Meanwhile, as no one knows what to do, more controversy has surrounded the media. This time Hamid Mir, a journalist for the Jang Group which manages Geo TV, The News and Jang among a host of other electronic and print publications, is accused of assisting the killing of Khalid Khawaja, ex(current?) ISI/Taliban man. The punctuation in the last sentence gives you an idea of how clueless I am at how all of this is supposed to work. The ISI (Inter-Services Intelligence) is notoriously intelligent and I am notoriously ignorant.

Anyway. Hamid Mir shot to fame as one of the few journalists who managed to interview Osama bin Laden in person. He is known for his harsh treatment of politicians on his night time talk show Capital Talk. Often brash and with some wit, Mir has made a name for himself. Hamid Mir, like all Pakistanis who face some sort of accusation, has labeled this a ‘conspiracy’, which is somehow related to now Punjab Governor Salmaan Taseer, whose record for notoriety is no less polished I assure you. Actually his political views are quite obvious on his Twitter feed where he unabashedly speaks against other politicians. Confused? You ought to be.

The Five Rupees blog goes as far as to call Hamid Mir “intolerant, bigoted and hateful liar”.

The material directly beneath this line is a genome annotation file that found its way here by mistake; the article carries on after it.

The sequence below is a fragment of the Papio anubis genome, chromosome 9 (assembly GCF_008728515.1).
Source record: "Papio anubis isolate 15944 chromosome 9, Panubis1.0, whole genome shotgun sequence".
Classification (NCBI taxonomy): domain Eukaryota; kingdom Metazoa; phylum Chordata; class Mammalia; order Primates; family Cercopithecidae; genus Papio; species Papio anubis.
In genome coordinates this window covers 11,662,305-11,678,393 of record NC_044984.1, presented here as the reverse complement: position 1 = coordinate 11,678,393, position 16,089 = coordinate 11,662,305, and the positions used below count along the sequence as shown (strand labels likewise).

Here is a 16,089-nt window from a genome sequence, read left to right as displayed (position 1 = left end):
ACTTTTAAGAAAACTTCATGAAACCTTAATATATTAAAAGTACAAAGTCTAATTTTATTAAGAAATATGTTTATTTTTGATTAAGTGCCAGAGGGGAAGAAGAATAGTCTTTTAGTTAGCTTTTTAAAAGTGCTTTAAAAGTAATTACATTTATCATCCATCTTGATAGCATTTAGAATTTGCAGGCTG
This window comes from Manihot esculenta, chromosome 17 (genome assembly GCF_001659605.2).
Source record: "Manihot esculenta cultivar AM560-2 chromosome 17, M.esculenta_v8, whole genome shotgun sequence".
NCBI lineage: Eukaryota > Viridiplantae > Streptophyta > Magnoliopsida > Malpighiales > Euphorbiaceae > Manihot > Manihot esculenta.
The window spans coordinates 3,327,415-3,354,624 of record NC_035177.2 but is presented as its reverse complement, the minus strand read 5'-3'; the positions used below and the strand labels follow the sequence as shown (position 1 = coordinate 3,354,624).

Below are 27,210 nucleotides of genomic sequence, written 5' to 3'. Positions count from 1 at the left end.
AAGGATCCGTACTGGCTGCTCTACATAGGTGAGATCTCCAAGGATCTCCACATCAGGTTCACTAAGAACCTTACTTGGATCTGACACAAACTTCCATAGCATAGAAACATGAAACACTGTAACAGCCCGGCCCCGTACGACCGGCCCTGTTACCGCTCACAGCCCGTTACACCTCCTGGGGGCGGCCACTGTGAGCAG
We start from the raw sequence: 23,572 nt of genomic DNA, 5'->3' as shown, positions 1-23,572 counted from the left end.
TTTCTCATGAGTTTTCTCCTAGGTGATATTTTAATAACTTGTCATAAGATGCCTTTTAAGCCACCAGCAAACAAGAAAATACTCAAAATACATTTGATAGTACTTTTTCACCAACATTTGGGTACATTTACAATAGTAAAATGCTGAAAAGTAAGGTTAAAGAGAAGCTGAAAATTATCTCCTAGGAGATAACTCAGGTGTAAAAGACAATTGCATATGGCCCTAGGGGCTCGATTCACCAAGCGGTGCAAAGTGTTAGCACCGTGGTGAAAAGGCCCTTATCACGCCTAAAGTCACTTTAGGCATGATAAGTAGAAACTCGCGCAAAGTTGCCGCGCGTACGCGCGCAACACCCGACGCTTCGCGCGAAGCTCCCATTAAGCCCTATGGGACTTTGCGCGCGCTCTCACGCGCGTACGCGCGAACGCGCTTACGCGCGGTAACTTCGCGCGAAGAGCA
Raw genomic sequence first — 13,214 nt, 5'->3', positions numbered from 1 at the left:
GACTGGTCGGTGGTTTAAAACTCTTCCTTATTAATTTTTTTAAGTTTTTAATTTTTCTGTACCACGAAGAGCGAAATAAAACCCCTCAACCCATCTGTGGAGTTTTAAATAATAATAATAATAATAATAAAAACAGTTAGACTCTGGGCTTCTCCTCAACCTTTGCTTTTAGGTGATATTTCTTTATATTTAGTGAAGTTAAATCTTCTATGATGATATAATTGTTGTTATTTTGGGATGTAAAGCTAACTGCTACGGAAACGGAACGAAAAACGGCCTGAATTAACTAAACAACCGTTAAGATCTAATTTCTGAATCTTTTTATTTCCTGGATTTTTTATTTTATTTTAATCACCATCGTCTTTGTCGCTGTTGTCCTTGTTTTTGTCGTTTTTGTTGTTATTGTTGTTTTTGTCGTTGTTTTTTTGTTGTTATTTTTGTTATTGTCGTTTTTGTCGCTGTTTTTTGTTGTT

Interestingly enough, opinionated as it is, Five Rupees has been my only major source of information for this whole saga. While little coverage of this could have been expected from any publication of the Jang Group, Mir’s employers, one would expect some news would come out from elsewhere. This reminds me of another part of Rock and Roll Jihad, where Salman narrates a story of some sort of blast in the Zia era, that the residents of the area felt and feared, but knew nothing about as the only news source, state owned PTV didn’t care enough to tell anyone. Pretend everything is fine and it will be goes the motto. And for many Pakistanis who are abroad for various reasons, Pakistani media can often be troublesome to get any accurate news. I remember a recent blast at an FIA office in Model Town, a residential area in Lahore. The office was right opposite my best friends’ homes, so I knew the area well, but nowhere could I find any description of the news less vague than “the blast occured in a residential area”.